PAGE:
Everybody loves Mr. Unpopular the manic-depressive outsider, the tortured poet, the guy who just doesn't fit in, and particularly if he has a square jaw, dreamy blue eyes, and that little boy lost quality which works so well for Johnny Depp in whichever version of Alice Tim Burton has recycled this month. That's commercial, as Borgia Ginz will tell you. This probably explains the success of Nirvana, and how their rise to power wiped less successful, less conspicuously Beatly but I think more musically interesting groups out of the picture like the saaaaaaad losers they all were with their hilariously awkward and distinctly un-hunky brainiac frontmen. Ha! What did any of their lot ever know about alienation, the retard n00bs etc. etc.
Actually, I have no idea whether Codeine would have been fucking enormous if not for the distraction of Smells Like Teen Spirit, and I suppose it seems fairly unlikely. I guess my point is that this was more like the real deal in some respects - awkward, not very photogenic, and not something you would have heard at a party. I first encountered Frigid Stars when my friend Andrew lent it to me back in the nineties. I played it maybe twice but couldn't really get into it, which was a shame seeing as Andrew clearly rated it very highly, being a somewhat depressive personality.
Andrew died in 2009, leaving me with a possibly vestigial pang of guilt that I never made the effort with this record, not that it would have made any difference; and so obviously I bought it when I happened upon this copy in the racks at CD Exchange.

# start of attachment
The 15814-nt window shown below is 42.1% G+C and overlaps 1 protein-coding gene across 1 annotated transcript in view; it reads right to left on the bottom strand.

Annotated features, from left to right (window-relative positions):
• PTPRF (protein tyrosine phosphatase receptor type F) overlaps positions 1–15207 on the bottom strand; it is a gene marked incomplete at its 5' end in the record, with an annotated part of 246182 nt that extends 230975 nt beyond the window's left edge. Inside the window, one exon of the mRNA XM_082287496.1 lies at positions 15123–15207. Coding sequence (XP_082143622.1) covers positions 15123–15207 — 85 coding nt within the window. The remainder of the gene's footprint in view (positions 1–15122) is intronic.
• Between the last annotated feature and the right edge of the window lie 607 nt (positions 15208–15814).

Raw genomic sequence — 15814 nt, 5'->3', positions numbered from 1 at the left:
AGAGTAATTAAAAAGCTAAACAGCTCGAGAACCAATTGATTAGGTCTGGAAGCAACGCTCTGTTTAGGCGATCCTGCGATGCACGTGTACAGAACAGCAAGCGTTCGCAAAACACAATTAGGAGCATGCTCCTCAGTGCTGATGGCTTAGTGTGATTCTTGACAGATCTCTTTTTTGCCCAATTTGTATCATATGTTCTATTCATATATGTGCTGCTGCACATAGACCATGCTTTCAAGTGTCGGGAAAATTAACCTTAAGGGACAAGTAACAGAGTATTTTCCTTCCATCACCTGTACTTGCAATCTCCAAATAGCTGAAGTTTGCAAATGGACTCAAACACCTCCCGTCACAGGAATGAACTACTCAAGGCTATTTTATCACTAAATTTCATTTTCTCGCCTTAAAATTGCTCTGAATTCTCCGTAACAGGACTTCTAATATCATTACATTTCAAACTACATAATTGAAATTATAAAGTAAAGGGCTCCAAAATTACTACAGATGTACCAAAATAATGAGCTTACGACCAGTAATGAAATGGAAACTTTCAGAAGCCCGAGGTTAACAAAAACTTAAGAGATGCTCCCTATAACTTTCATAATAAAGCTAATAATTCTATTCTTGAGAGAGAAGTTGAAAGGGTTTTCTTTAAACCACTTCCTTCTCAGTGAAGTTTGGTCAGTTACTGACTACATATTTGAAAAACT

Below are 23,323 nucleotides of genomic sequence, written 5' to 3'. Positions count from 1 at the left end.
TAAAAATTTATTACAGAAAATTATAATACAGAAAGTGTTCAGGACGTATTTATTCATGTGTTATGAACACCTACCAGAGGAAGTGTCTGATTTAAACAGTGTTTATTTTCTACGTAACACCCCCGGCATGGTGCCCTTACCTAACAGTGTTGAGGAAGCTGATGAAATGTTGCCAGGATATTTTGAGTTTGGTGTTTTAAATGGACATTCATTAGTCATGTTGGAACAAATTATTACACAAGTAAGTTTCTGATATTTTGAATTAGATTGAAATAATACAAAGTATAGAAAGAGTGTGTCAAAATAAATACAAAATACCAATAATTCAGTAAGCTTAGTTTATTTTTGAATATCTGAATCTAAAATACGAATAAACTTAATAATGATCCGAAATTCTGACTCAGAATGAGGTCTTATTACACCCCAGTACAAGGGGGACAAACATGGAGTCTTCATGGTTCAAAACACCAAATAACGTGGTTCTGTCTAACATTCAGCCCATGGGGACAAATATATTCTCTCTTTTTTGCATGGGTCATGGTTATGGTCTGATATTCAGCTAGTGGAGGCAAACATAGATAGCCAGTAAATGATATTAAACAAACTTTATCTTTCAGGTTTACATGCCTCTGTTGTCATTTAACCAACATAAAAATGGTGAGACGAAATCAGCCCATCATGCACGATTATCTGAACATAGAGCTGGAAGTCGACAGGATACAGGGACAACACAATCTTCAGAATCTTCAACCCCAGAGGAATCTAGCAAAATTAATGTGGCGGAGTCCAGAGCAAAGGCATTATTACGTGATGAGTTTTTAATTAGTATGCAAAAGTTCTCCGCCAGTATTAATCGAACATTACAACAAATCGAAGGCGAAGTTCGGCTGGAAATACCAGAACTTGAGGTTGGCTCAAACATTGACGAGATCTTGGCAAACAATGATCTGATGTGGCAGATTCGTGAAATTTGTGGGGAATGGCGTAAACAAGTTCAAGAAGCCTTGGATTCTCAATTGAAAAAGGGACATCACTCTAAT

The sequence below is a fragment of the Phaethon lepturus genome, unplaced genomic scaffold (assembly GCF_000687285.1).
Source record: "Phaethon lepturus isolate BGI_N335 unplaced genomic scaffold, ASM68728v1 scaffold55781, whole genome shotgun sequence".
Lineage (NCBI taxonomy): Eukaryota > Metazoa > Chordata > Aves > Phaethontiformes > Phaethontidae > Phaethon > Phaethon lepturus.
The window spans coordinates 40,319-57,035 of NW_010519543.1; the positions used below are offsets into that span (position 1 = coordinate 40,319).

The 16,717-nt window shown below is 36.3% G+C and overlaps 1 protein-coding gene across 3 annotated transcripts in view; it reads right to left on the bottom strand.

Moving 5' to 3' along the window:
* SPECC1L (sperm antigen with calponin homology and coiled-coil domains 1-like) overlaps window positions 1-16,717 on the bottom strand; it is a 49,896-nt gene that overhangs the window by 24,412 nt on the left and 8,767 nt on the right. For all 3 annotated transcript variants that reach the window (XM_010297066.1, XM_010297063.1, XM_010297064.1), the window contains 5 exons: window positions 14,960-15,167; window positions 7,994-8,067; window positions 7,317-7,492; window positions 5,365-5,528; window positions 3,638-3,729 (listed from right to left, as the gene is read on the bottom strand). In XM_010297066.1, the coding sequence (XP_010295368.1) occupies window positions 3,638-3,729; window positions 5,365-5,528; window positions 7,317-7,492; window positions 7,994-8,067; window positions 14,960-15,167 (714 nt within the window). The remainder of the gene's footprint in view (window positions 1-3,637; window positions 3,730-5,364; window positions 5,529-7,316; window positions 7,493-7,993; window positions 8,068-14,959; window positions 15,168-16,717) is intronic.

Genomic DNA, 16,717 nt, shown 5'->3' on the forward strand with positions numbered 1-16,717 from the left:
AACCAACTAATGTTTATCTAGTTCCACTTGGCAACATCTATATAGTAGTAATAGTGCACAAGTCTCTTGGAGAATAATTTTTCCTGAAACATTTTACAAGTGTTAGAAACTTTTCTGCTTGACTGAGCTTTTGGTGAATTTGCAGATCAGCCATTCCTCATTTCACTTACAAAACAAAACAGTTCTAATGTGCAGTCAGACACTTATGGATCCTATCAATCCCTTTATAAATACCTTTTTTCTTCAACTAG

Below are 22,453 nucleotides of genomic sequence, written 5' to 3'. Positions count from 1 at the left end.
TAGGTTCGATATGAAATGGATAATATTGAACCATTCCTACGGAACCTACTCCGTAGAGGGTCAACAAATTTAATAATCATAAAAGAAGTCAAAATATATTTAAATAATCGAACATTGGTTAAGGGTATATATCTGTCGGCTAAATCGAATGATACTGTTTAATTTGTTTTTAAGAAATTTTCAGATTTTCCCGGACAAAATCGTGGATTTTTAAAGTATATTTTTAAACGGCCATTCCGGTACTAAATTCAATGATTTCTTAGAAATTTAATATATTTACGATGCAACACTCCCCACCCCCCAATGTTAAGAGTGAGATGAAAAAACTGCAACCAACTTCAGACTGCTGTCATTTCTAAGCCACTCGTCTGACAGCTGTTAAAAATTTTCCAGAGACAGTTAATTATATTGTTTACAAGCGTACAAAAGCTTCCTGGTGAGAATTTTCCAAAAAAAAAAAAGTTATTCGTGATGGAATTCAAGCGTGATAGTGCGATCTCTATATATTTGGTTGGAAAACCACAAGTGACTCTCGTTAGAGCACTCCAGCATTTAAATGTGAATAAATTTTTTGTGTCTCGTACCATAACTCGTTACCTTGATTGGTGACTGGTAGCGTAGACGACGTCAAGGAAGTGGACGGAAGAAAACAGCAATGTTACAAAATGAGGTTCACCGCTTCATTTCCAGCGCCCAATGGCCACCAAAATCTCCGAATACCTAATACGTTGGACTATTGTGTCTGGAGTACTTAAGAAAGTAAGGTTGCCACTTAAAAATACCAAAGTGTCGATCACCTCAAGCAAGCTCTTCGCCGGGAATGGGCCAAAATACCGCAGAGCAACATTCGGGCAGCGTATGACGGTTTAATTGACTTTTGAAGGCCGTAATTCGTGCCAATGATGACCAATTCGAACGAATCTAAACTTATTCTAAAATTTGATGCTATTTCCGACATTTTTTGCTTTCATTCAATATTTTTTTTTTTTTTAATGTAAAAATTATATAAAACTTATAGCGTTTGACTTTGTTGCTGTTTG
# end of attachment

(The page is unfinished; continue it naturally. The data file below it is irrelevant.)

I can see why it took so long. Codeine were well named. Their songs are glacially slow to the point of tunes only being apparent if you play the thing at 78RPM so as to artificially bunch all those dwindling notes together; but on the other hand, this material really does grow on you if you're in the right frame of mind, that being the same sort of mood which allows for a full appreciation of Jean-Paul Sartre's Nausea - another of Andrew's faves by the way. Frigid Stars is a little like early Swans in terms of pace and mood, but without any of the usual notational tricks generally employed to invoke doom; so the chords and the general structure is actually quite gentle and beautiful, if admittedly reluctant to pull on its dancing shoes. It's like being wrapped in cotton wool, and was - I suppose - one of many precursors to emo, except from what I can tell emo seems to have come from the marginally later generation whose first emotional crisis was experienced on the fourth level of Super Mario Kart rather than out here in the real world interacting with people who don't wear eyeliner. To get back to the point, I have an unfortunate hunch that Frigid Stars very much represents what it felt like to be my friend Andrew, and so I find this quite a powerful record in 2009 because I still miss him. I don't know if that's a recommendation or not, but at least I can see why he lent it to me.